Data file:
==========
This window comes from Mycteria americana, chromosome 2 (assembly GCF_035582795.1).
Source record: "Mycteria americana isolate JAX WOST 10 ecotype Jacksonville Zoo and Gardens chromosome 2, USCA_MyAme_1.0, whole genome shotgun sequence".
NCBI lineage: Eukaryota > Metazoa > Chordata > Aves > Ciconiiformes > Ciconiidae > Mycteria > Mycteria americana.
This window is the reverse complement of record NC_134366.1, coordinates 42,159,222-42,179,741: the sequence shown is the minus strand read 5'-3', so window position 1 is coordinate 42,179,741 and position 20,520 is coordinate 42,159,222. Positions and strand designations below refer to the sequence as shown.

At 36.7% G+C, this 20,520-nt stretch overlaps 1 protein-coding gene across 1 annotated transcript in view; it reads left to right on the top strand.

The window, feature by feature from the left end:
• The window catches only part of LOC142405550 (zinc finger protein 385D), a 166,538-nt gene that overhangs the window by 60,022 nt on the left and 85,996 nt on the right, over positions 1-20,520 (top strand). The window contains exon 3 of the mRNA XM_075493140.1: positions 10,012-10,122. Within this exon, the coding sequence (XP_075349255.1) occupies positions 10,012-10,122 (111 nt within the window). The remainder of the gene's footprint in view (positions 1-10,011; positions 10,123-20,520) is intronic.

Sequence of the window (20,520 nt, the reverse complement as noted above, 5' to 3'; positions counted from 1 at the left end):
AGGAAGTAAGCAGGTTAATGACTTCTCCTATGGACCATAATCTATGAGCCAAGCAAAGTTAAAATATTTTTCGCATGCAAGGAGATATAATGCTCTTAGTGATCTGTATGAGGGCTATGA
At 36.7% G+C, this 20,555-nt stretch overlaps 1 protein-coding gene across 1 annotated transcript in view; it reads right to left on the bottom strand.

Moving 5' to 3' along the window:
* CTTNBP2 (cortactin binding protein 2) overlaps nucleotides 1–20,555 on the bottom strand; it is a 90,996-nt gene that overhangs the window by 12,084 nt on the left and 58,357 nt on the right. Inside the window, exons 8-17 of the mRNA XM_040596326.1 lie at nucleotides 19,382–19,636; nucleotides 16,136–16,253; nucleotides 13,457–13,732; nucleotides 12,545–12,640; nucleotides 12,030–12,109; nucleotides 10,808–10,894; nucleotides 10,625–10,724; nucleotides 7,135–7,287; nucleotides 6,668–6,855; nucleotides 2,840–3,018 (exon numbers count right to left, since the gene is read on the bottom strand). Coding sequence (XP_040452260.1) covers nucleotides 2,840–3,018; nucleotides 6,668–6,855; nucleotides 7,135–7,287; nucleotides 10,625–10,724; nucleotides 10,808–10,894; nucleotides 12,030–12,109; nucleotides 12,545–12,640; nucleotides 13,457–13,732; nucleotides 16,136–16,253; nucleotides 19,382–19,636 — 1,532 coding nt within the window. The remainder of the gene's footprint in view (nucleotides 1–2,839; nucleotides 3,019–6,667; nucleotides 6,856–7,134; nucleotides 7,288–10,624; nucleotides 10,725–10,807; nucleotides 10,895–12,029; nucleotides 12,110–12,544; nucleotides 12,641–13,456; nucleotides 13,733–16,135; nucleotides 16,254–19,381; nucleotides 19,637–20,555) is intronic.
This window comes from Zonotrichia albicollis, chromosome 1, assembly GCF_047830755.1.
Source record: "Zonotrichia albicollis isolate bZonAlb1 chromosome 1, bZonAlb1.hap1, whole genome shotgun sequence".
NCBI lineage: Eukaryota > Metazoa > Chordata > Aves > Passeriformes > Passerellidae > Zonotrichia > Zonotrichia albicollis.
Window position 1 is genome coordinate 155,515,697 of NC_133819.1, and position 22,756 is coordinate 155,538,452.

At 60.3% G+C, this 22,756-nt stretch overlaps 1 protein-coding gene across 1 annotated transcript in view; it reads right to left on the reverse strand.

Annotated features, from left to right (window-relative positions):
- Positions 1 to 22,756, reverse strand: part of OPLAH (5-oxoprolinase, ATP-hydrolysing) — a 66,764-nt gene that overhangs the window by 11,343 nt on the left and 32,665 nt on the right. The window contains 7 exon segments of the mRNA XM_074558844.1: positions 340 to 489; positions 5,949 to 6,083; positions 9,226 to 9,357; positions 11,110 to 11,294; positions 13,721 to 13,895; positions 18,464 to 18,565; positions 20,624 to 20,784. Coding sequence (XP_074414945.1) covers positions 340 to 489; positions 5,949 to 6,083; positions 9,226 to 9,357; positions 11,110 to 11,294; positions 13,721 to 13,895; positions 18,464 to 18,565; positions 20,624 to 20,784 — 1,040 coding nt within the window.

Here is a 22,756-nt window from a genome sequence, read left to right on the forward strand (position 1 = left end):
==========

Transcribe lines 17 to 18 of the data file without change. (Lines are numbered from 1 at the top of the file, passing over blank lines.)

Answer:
At 60.3% G+C, this 22,756-nt stretch overlaps 1 protein-coding gene across 1 annotated transcript in view; it reads right to left on the reverse strand.

Annotated features, from left to right (window-relative positions):